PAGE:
JIS News

Professor of the Economics of Competition Law at the College of Europe, Dr. William Bishop has argued that the reason companies with monopolistic power sometimes leverage their services from one market to another, had little to do with advancing their monopoly but, more so, with defending it.
“The idea is this, a monopoly firm wants to retain its monopoly. It will worry if it sees a potential challenge to that monopoly. One way of preventing that potential challenge is to get control of the platform from which an attack might be launched,” Dr. Bishop noted.
His observations came at the Fifth Annual Shirley Playfair Lecture Series, hosted on November 18 at the Jamaica Pegasus Hotel in Kingston. Dr. Bishop was the specially invited presenter.
He delivered a presentation titled, ‘Anti-trust Lessons from the Microsoft Wars’.
Dr. Bishop said that when computer giant, Microsoft found itself in the Courts in the United States in the late 1990s for its monopolistic power over the computer software market, the general computer software industry made an important discovery. He explained that the industry learnt of “the applications barrier to entry, something we didn’t know before the case began”.
“Barrier to entry means even though profits are high, nobody comes into the industry,” the Professor explained.
Putting forward a scenario of someone having a new operating system that was superior to Windows, Dr. Bishop said if such a case was true, in all likelihood, the person would still be unable to sell the product.
He explained that this was due to the fact that the Windows system was dynamic, and its platform had many applications, which might have to interface with the newly designed applications of inventors.
“There are tens of thousands of applications written for Windows, and application developers continue to write for it because it is so widely available. It is really quite difficult to imagine anyone displacing it, when in order to make use of the operating system, you would have to throw out all the programmes you have, and hope that these thousands of different application writers would start writing to a different set of protocols,” the Professor added.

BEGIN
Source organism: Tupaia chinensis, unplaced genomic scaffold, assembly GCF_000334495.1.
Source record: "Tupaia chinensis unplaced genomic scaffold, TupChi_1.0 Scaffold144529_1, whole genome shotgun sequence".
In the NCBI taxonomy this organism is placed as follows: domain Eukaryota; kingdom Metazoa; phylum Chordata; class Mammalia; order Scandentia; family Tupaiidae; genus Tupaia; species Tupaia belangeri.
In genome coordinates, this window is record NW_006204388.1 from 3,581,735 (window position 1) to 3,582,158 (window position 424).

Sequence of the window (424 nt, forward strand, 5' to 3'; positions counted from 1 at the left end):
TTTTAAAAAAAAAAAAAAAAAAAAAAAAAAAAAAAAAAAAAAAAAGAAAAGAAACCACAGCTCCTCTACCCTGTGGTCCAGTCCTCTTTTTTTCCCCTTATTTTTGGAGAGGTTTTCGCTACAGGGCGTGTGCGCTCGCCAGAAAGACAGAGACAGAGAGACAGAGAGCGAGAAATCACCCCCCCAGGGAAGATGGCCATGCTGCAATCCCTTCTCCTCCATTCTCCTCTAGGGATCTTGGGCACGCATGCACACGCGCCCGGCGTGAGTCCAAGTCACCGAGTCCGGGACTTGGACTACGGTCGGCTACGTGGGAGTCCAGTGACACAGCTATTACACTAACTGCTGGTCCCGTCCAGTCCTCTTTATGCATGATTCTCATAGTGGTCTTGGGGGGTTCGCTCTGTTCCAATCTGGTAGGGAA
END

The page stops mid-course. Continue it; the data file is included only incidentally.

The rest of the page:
Dr. Bishop, who has a 20-year working history with a host of corporations in Europe, said the surprising fact about the Microsoft saga was that “economic theory has advanced quite a lot because of the Microsoft cases”.
He noted that textbooks on the branch of economics known as industrial organisation being written today, would look somewhat different from those a decade ago, as a result of “all the discussions and theoretical development that surround the Microsoft case”. Dr. Bishop said that three areas from which economists have learnt from the Microsoft saga were the circumstances that would compel one firm to deal with a rival; price settings, for which the rival parties would deal; and the question of whether “special rules would apply where intellectual property is involved”.

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